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Old 12 October 2006, 06:29   #11
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with the fast track courses set up with the RYA they are passing out so many yacht masters its a joke. really they should make the exams harder and not except people with less the 6,000 nm instead of 2,500nm this would stop all the fast track that goes on in the RYA.

when i arrive in new zealand i have to do a poxy boatmans license and navigation test even though i have just finished my cls 4. The Rya and MCA say how world wide they are and that other countries are looking up to them so to speak. I have never arrived in a country with my tickets and not had to explain who the MCA are.

It would be far better for the RYA/MCA to separate completely, so as we know who the really mariners are.
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Old 12 October 2006, 06:42   #12
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Just for your interest RYA do do spot inspections on centres and have been known to put their own candidates onto suspect course to observe and gain evadence.
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Old 12 October 2006, 11:47   #13
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Yachtmaster International an American Company are approved by the MCA
BSAC Diver Coxswain approved by the MCA
RLSS UK Rescue Helm training programme approved by MCA as club's can gain SAR recognition
Same goes for the SLS GB Rescue Helm

So it seems other organisations can gain MCA approval to run training
Agree with Tim and can also add BWS to the list, the MCA recognises them to deliver powerboat and icc certificates as well.

If you want to become recognised by the MCA to run a training scheme then go for it, personally I think that as long as we have the RYA to do this for us then why would anyone else want to go through all that grief and hassel. They do after all do a good job and do not charge much for what they do.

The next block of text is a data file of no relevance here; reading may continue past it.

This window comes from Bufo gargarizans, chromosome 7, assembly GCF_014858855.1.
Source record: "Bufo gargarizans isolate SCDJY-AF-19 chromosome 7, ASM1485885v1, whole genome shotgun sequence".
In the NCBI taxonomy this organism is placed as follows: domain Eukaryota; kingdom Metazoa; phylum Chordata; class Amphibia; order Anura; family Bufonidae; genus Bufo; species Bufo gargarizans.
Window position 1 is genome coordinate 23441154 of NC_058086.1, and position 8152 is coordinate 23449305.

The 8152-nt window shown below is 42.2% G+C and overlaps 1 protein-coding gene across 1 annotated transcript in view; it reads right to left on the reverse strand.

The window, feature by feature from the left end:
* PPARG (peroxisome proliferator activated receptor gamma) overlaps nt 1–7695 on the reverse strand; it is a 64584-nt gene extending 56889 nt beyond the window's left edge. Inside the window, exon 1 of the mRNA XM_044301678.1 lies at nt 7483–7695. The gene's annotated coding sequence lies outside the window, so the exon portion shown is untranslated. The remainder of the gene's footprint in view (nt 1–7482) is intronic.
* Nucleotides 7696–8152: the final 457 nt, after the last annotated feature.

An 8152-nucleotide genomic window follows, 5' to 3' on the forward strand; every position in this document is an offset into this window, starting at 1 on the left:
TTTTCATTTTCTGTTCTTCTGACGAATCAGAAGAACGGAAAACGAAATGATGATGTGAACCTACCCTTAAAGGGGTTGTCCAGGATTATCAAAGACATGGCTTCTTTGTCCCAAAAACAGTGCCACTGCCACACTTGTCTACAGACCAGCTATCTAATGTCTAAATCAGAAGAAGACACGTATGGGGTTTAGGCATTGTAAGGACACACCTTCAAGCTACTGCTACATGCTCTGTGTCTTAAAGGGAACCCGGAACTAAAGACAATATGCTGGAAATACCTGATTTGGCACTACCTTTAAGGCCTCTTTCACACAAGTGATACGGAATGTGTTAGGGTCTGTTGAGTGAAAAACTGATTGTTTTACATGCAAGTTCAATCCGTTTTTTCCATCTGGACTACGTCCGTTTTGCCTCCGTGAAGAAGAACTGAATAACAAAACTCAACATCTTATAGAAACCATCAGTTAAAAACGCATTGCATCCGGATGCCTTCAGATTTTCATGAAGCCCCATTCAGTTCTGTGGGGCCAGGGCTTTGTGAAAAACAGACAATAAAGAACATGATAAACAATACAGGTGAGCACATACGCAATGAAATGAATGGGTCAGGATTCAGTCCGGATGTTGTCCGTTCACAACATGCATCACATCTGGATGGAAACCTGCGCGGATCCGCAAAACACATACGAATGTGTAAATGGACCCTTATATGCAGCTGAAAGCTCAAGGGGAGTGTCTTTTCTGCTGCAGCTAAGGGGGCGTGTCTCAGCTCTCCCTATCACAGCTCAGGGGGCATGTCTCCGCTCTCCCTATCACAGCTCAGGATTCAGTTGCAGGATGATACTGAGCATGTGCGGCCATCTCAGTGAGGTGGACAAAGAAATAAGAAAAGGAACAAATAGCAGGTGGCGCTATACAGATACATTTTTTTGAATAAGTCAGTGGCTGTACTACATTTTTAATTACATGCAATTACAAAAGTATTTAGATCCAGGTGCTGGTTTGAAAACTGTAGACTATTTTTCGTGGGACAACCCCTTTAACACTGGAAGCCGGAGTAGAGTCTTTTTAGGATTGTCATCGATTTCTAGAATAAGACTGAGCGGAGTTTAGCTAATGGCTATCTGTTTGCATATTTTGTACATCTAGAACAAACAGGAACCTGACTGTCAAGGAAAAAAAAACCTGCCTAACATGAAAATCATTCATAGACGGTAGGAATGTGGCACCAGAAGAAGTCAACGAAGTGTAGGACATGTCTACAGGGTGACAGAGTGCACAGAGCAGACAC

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Old 12 October 2006, 11:55   #14
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with the fast track courses set up with the RYA they are passing out so many yacht masters its a joke. really they should make the exams harder and not except people with less the 6,000 nm instead of 2,500nm this would stop all the fast track that goes on in the RYA.

when i arrive in new zealand i have to do a poxy boatmans license and navigation test even though i have just finished my cls 4. The Rya and MCA say how world wide they are and that other countries are looking up to them so to speak. I have never arrived in a country with my tickets and not had to explain who the MCA are.

It would be far better for the RYA/MCA to separate completely, so as we know who the really mariners are.
A good point.

Not so long ago, the RYA were happy for "their" centres to allow people to do an RYA PB2 course Mon/Tue, then instructors course Wed > Fri, then certify them as instructors! So you had an instructor with nil experience teaching others....great idea!

Agree with you Tim on the availablility of courses other than the RYA, but this is hardly stuff aimed at the general public. Most rescue organisations have taught way above PB2 or Advanced for years anyway.

It's the monopoly handed to the RYA for legal requirement licencing that annoys me most. When we get compulsory licencing, and it is when not if, its just a matter of when Brussels gets round to it, do we then expect the RYA to be the sole certification authority on behalf of the MCA?